Alternatively, the airfoil span B may be less than or greater than the boundary layer thickness D. The greater span B may introduce aerodynamic performance losses while increasing the mixing effectiveness, which can be acceptable in some applications. Such losses may be reduced or eliminated by selectively retracting or stowing the stub airfoils from their deployed and extended position during suitable portions of the aircraft mission.
In the exemplary embodiment illustrated in FIG. 3, the stub airfoils 34 extend radially inwardly from the outer boundary of the core nozzle to protrude into the outer boundary layer of the core exhaust 20 itself. Since the exemplary form of the core nozzle is annular, the airfoils extend radially inwardly. For a non-axisymmetric exhaust nozzle, e.g. rectangular, the corresponding stub airfoils would extend perpendicularly inwardly from any one or more surfaces defining that nozzle as desired.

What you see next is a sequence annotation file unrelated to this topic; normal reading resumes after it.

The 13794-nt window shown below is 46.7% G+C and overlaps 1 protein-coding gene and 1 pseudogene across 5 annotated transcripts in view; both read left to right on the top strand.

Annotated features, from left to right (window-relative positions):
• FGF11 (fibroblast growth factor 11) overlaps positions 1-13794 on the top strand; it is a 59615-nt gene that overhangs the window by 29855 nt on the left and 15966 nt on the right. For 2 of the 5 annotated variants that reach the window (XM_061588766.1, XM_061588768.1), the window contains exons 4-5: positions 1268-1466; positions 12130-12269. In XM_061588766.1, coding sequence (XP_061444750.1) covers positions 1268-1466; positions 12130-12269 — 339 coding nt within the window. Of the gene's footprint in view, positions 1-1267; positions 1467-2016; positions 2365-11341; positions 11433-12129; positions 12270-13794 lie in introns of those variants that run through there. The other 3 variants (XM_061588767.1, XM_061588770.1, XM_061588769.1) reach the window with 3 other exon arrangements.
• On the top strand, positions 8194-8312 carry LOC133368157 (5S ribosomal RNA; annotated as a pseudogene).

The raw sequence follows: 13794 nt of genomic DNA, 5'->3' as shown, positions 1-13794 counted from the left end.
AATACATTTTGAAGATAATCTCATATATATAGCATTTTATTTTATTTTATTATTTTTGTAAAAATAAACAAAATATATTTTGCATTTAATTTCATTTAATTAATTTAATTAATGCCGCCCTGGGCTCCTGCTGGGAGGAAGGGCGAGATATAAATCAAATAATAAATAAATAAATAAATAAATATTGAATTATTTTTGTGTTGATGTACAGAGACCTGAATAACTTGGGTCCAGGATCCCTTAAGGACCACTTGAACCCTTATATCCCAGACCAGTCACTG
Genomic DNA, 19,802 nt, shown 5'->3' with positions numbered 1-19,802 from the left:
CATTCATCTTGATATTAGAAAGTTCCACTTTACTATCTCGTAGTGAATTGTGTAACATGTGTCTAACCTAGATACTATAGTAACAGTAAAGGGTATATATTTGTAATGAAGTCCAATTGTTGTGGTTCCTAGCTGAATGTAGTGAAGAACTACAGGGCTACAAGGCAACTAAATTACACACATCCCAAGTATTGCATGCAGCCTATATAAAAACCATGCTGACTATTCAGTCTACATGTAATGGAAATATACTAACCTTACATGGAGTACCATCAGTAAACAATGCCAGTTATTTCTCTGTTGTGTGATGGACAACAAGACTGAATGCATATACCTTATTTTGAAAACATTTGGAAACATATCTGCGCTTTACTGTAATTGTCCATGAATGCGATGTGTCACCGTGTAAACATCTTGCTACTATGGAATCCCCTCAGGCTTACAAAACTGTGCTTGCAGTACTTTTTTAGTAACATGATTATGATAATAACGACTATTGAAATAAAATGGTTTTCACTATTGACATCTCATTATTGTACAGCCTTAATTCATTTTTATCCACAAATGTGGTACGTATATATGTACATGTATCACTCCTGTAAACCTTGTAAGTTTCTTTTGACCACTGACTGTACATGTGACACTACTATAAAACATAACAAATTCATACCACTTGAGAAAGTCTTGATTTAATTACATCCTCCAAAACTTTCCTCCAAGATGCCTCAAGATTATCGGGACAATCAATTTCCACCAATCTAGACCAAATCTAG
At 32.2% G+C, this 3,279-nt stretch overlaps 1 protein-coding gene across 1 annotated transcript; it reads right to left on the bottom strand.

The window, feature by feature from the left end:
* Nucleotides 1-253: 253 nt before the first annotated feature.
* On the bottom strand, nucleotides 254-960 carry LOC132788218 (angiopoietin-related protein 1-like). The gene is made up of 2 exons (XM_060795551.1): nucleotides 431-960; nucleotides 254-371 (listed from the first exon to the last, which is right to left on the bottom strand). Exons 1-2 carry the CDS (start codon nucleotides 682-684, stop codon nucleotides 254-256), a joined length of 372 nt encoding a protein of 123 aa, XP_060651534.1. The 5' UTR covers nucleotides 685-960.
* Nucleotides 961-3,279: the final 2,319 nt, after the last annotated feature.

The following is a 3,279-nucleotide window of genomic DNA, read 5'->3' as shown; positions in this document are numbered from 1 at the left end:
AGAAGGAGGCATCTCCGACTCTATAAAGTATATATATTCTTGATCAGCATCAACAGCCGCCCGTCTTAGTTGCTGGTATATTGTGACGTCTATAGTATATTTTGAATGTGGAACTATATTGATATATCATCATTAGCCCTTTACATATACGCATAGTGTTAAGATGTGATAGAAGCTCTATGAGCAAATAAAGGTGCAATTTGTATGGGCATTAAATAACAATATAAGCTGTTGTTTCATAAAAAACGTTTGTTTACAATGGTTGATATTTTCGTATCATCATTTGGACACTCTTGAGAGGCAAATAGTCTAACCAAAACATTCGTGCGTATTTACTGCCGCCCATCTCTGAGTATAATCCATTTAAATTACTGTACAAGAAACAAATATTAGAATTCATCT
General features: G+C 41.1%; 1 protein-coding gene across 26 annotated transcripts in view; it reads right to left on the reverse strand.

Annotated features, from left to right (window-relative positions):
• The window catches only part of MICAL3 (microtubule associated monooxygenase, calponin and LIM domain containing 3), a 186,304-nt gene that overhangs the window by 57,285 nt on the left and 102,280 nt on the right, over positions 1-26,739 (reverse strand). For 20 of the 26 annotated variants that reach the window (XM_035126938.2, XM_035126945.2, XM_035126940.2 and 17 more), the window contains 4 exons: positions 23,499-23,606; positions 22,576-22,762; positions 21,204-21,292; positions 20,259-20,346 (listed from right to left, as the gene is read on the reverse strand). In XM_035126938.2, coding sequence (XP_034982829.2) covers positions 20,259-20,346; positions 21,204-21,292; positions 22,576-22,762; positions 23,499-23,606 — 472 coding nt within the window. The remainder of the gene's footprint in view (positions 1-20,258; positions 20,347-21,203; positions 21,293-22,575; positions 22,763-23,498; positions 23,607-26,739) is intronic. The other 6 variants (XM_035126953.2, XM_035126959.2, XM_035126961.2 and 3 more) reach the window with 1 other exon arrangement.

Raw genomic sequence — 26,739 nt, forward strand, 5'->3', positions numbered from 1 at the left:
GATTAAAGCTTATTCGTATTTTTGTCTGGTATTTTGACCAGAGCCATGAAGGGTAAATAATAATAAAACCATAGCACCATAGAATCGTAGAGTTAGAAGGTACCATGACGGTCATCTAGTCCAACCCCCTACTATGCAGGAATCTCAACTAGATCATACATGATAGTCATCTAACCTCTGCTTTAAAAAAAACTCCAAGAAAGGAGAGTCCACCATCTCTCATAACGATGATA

For the annular core nozzle 22 illustrated in FIG. 3, the center plug 32 is disposed concentrically inside the nozzle outlet 30 to define the inner boundary of the nozzle, and the airfoils 34 extend radially inwardly toward and terminate well short of the plug. The nozzle is unobstructed between the airfoils and the plug for maintaining a large flow area without significantly reducing aerodynamic performance of the nozzle.
In the preferred embodiment illustrated in FIG. 3, the airfoils 34 are spaced forwardly or upstream from the nozzle outlet 30 with an axial spacing E between the outlet and the airfoil trailing edges. The axial setback spacing E may be selected for maximizing the vortex shedding growth prior to discharge from the nozzle outlet to maximize mixing performance.